Recently in Northwest Power & Planning Council Category

Pot and Power: Power Planning Council Estimates Demand Growth and Conservation Potential

September 9, 2014

As Washington's experiment in legalization of recreational marijuana use moves gradually toward full implementation, the consequences for Washington's utilities are begining to come into focus. Confirming more general studies we've discussed previously, the Northwest Power & Conservation Council ("NPCC") this week will be discussing a staff report that quantifies the range of increases in electric consumption that may arise from marijuana legalization in Washington, as well as other Northwest states that may follow Washington's lead.

Consistent with other studies, the NPCC study recognizes that, although indoor marijuana cultivation offers a number of advantages to the grower, it is extremely energy intensive. This fact is dramatically illustrated by comparing the energy intensity of indoor marijuana production with the energy intensity of aluminum production, perhaps the most energy-intensive of the Northwest's traditional industries. Aluminum production, the study notes, requires roughly 16 kWh of electricity to produce one kilogram of aluminum, while indoor grow operations require a whopping 4,000-6,000 kWh to produce one kilogram of marijuana. All told, the NPCC estimates, marijuana legalization in Washington will produce an increase in electricity consumption in the range of 60 to 160 average MW over the next two decades, while demand will grow approximately 240 aMW in the four-state region by 2035. In addition, the study notes, the demand from grow operations varies significantly over the course of the day, and a proliferation of grow operations may therefore add to utility peak-hour demands.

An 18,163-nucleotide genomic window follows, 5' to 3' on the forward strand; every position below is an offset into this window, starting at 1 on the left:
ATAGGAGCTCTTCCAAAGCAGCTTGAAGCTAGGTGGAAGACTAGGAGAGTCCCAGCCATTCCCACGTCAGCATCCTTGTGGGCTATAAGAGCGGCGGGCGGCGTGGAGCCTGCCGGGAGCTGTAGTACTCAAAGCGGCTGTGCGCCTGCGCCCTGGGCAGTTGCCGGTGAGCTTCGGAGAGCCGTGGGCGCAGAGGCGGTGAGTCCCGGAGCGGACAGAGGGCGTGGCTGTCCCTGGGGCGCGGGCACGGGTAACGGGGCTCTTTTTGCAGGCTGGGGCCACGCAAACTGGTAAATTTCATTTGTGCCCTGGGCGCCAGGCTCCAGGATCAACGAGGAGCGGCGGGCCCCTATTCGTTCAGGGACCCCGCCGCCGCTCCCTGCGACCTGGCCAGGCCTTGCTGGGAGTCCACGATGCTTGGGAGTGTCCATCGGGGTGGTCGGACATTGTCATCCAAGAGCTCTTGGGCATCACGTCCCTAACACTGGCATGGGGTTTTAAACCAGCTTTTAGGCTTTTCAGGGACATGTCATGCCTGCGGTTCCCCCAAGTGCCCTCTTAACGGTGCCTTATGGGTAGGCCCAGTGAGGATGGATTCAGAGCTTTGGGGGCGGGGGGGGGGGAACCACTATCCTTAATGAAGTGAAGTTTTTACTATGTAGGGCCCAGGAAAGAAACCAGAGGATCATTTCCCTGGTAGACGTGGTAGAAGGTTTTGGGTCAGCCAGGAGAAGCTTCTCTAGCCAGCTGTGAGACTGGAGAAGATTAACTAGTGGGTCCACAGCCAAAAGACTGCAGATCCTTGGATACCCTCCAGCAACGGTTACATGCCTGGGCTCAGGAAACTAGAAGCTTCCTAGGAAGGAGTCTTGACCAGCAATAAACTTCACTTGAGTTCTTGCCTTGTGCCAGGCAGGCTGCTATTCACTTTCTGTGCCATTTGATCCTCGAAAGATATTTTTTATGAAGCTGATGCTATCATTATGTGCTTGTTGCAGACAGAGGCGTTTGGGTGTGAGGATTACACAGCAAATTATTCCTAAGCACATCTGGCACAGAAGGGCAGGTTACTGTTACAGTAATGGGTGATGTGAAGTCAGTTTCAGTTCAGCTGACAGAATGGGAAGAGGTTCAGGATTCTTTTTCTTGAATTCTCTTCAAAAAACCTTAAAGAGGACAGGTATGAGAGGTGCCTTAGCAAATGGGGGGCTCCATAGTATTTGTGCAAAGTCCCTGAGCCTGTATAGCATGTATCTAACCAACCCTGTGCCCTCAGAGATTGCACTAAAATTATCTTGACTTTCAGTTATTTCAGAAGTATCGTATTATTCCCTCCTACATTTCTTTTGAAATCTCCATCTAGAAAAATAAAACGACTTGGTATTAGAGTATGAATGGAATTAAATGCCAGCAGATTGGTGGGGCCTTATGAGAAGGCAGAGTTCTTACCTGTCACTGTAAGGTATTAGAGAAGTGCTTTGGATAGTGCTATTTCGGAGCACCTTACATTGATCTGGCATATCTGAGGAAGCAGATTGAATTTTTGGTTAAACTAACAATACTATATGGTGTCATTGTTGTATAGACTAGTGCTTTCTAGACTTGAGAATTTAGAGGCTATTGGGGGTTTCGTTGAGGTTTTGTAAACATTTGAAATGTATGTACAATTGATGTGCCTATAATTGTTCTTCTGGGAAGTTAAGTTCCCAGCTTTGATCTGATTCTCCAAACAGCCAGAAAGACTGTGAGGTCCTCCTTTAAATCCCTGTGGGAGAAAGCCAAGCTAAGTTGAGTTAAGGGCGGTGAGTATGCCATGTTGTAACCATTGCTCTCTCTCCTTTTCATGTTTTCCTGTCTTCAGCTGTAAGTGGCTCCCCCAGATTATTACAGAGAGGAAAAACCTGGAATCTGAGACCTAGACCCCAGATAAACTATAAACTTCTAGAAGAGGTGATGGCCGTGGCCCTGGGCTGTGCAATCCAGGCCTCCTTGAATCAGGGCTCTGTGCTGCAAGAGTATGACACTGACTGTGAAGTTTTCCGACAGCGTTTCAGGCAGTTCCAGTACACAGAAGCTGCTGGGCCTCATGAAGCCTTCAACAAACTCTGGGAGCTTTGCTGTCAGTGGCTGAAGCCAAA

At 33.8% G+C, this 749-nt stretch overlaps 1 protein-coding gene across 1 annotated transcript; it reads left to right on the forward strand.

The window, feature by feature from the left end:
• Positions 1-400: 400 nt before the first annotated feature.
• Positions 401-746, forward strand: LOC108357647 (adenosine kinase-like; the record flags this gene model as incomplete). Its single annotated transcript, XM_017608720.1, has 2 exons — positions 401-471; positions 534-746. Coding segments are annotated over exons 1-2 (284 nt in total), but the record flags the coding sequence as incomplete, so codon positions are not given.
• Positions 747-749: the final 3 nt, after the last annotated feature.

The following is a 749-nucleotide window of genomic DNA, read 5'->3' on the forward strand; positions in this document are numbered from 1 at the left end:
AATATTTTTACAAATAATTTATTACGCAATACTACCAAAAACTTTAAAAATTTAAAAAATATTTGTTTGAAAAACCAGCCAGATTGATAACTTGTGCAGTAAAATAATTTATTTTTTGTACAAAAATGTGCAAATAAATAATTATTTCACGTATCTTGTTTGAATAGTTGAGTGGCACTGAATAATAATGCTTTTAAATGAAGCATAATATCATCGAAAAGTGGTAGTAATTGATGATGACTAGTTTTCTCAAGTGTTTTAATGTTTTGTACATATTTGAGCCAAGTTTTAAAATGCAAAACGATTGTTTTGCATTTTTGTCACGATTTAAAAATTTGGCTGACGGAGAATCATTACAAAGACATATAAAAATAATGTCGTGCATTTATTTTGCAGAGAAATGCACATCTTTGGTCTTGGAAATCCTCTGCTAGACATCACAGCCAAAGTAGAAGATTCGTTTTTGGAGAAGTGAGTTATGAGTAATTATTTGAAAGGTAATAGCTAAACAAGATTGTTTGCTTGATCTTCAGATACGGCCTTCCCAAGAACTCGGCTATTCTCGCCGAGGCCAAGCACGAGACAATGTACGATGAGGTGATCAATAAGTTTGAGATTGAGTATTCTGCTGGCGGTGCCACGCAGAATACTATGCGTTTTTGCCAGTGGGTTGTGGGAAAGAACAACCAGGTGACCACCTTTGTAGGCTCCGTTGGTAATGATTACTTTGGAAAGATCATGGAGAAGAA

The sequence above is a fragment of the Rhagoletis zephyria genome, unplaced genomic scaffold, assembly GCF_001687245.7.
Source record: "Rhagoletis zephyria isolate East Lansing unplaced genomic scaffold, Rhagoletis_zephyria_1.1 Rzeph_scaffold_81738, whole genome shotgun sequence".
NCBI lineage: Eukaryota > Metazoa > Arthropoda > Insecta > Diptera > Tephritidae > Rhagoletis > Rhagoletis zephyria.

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Governor Inslee Issues Comprehensive Executive Order on Climate Change

April 29, 2014

Washington Governor Jay Inslee today issued an Executive Order that will address Washington's greenhouse gas ("GHG") emissions on many different fronts. Issued in apparent response to the legislative logjam that has developed around the Climate Legislative and Executive Workgroup, the Executive Order (No. 14-04), requires actions in the following areas:

Cap-and-Trade Legislation: The Executive Order creates a new Carbon Emissions Reduction Task Force to develop a legislative recommendation for a "cap and-market" mechanism, which would limit carbon emissions and establish an emissions allowance trading system designed to achieve GHG reductions in the most efficient manner. The Task Force, which includes 21 members from business, labor, health, and public interest organizations, meets for the first time today. It is instructed to provide recommended legislative by November 21, 2014.